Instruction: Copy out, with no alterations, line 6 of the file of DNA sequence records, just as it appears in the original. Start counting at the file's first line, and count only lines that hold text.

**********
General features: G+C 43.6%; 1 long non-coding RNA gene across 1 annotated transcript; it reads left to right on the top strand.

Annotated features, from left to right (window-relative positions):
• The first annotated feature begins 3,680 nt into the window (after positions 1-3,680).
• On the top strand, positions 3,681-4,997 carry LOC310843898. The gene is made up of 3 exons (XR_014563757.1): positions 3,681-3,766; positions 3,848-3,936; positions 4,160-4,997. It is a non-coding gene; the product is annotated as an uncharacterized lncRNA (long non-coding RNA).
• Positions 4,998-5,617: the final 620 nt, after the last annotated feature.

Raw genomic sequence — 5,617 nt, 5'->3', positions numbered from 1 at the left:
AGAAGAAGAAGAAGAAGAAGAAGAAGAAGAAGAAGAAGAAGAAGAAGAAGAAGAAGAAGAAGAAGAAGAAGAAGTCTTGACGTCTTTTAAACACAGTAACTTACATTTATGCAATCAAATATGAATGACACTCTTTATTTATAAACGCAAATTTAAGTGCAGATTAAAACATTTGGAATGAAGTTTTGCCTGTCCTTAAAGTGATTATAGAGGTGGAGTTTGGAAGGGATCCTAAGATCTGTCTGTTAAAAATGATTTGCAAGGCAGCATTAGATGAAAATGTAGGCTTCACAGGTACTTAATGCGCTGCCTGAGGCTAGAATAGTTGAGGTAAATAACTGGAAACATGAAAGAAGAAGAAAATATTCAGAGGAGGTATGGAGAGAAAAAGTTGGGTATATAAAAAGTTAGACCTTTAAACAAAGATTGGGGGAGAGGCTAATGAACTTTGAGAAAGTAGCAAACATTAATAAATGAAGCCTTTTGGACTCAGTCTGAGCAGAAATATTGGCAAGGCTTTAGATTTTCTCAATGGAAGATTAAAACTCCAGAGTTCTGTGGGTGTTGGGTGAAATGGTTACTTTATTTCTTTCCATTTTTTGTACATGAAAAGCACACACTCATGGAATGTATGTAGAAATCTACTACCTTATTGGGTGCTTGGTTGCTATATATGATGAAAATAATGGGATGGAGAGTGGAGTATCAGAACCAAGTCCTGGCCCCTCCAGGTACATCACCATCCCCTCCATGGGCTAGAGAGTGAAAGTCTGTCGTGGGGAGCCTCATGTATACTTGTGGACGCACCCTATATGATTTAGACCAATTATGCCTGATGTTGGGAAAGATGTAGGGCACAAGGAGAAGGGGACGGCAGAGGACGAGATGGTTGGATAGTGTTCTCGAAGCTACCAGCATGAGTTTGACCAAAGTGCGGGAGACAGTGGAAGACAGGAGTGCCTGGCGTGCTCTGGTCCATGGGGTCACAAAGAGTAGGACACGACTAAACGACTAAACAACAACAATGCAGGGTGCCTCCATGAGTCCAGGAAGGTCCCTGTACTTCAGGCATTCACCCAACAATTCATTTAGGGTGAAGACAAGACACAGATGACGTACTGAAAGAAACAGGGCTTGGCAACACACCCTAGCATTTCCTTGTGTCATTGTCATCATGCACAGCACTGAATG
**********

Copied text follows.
Raw genomic sequence — 5,617 nt, 5'->3', positions numbered from 1 at the left: